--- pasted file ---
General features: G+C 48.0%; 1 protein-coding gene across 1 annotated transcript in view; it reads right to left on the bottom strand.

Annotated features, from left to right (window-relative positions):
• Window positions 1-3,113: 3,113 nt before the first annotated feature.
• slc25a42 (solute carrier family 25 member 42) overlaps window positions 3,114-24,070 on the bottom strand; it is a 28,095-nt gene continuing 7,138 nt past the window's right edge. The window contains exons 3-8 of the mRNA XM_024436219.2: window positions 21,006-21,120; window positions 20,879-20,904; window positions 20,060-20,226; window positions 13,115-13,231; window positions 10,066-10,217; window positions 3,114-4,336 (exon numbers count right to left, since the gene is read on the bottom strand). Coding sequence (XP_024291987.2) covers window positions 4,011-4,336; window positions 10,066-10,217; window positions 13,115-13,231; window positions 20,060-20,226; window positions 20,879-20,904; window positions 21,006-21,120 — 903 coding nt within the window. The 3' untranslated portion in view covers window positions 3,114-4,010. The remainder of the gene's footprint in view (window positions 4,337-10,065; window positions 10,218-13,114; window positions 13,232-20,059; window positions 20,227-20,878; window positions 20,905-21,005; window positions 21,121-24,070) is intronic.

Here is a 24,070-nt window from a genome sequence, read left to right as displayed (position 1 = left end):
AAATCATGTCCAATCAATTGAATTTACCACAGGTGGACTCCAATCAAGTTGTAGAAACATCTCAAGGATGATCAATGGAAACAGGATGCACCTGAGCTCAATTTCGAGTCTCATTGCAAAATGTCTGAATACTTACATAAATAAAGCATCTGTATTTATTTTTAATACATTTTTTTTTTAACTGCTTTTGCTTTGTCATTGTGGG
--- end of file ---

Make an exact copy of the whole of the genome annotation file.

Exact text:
General features: G+C 48.0%; 1 protein-coding gene across 1 annotated transcript in view; it reads right to left on the bottom strand.

Annotated features, from left to right (window-relative positions):
• Window positions 1-3,113: 3,113 nt before the first annotated feature.
• slc25a42 (solute carrier family 25 member 42) overlaps window positions 3,114-24,070 on the bottom strand; it is a 28,095-nt gene continuing 7,138 nt past the window's right edge. The window contains exons 3-8 of the mRNA XM_024436219.2: window positions 21,006-21,120; window positions 20,879-20,904; window positions 20,060-20,226; window positions 13,115-13,231; window positions 10,066-10,217; window positions 3,114-4,336 (exon numbers count right to left, since the gene is read on the bottom strand). Coding sequence (XP_024291987.2) covers window positions 4,011-4,336; window positions 10,066-10,217; window positions 13,115-13,231; window positions 20,060-20,226; window positions 20,879-20,904; window positions 21,006-21,120 — 903 coding nt within the window. The 3' untranslated portion in view covers window positions 3,114-4,010. The remainder of the gene's footprint in view (window positions 4,337-10,065; window positions 10,218-13,114; window positions 13,232-20,059; window positions 20,227-20,878; window positions 20,905-21,005; window positions 21,121-24,070) is intronic.

Here is a 24,070-nt window from a genome sequence, read left to right as displayed (position 1 = left end):
AAATCATGTCCAATCAATTGAATTTACCACAGGTGGACTCCAATCAAGTTGTAGAAACATCTCAAGGATGATCAATGGAAACAGGATGCACCTGAGCTCAATTTCGAGTCTCATTGCAAAATGTCTGAATACTTACATAAATAAAGCATCTGTATTTATTTTTAATACATTTTTTTTTTAACTGCTTTTGCTTTGTCATTGTGGG